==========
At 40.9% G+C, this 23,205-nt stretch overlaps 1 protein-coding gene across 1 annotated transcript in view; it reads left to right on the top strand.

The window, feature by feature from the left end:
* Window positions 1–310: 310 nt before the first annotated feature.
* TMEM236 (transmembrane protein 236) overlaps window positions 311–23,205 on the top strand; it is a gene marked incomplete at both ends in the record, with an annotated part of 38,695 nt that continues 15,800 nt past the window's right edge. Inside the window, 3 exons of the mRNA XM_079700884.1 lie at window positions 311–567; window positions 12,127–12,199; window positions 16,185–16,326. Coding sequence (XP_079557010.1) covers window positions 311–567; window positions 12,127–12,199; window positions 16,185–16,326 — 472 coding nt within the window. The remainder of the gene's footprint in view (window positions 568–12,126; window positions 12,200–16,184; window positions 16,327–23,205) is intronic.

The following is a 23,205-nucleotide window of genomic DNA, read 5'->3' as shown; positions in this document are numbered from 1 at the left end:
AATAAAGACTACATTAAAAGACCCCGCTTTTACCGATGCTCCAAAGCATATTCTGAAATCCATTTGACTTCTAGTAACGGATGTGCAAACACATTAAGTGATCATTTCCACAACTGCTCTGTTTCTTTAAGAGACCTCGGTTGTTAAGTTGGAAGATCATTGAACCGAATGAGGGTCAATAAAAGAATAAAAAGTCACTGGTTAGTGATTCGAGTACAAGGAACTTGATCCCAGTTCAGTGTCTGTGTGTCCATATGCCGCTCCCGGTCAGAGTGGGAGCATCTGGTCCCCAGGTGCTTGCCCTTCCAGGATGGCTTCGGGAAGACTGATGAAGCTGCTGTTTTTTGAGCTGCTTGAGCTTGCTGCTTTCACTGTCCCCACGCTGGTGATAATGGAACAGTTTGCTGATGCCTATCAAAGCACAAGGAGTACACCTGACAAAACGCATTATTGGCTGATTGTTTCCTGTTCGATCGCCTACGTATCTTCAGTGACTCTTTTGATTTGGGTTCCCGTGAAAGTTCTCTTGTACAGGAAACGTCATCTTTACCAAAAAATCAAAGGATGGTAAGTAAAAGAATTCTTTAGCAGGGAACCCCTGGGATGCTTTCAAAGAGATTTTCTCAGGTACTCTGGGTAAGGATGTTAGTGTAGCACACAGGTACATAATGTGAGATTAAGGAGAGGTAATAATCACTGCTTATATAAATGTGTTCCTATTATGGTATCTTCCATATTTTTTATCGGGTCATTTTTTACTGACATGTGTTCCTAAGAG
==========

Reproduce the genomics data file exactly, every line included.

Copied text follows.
At 40.9% G+C, this 23,205-nt stretch overlaps 1 protein-coding gene across 1 annotated transcript in view; it reads left to right on the top strand.

The window, feature by feature from the left end:
* Window positions 1–310: 310 nt before the first annotated feature.
* TMEM236 (transmembrane protein 236) overlaps window positions 311–23,205 on the top strand; it is a gene marked incomplete at both ends in the record, with an annotated part of 38,695 nt that continues 15,800 nt past the window's right edge. Inside the window, 3 exons of the mRNA XM_079700884.1 lie at window positions 311–567; window positions 12,127–12,199; window positions 16,185–16,326. Coding sequence (XP_079557010.1) covers window positions 311–567; window positions 12,127–12,199; window positions 16,185–16,326 — 472 coding nt within the window. The remainder of the gene's footprint in view (window positions 568–12,126; window positions 12,200–16,184; window positions 16,327–23,205) is intronic.

The following is a 23,205-nucleotide window of genomic DNA, read 5'->3' as shown; positions in this document are numbered from 1 at the left end:
AATAAAGACTACATTAAAAGACCCCGCTTTTACCGATGCTCCAAAGCATATTCTGAAATCCATTTGACTTCTAGTAACGGATGTGCAAACACATTAAGTGATCATTTCCACAACTGCTCTGTTTCTTTAAGAGACCTCGGTTGTTAAGTTGGAAGATCATTGAACCGAATGAGGGTCAATAAAAGAATAAAAAGTCACTGGTTAGTGATTCGAGTACAAGGAACTTGATCCCAGTTCAGTGTCTGTGTGTCCATATGCCGCTCCCGGTCAGAGTGGGAGCATCTGGTCCCCAGGTGCTTGCCCTTCCAGGATGGCTTCGGGAAGACTGATGAAGCTGCTGTTTTTTGAGCTGCTTGAGCTTGCTGCTTTCACTGTCCCCACGCTGGTGATAATGGAACAGTTTGCTGATGCCTATCAAAGCACAAGGAGTACACCTGACAAAACGCATTATTGGCTGATTGTTTCCTGTTCGATCGCCTACGTATCTTCAGTGACTCTTTTGATTTGGGTTCCCGTGAAAGTTCTCTTGTACAGGAAACGTCATCTTTACCAAAAAATCAAAGGATGGTAAGTAAAAGAATTCTTTAGCAGGGAACCCCTGGGATGCTTTCAAAGAGATTTTCTCAGGTACTCTGGGTAAGGATGTTAGTGTAGCACACAGGTACATAATGTGAGATTAAGGAGAGGTAATAATCACTGCTTATATAAATGTGTTCCTATTATGGTATCTTCCATATTTTTTATCGGGTCATTTTTTACTGACATGTGTTCCTAAGAG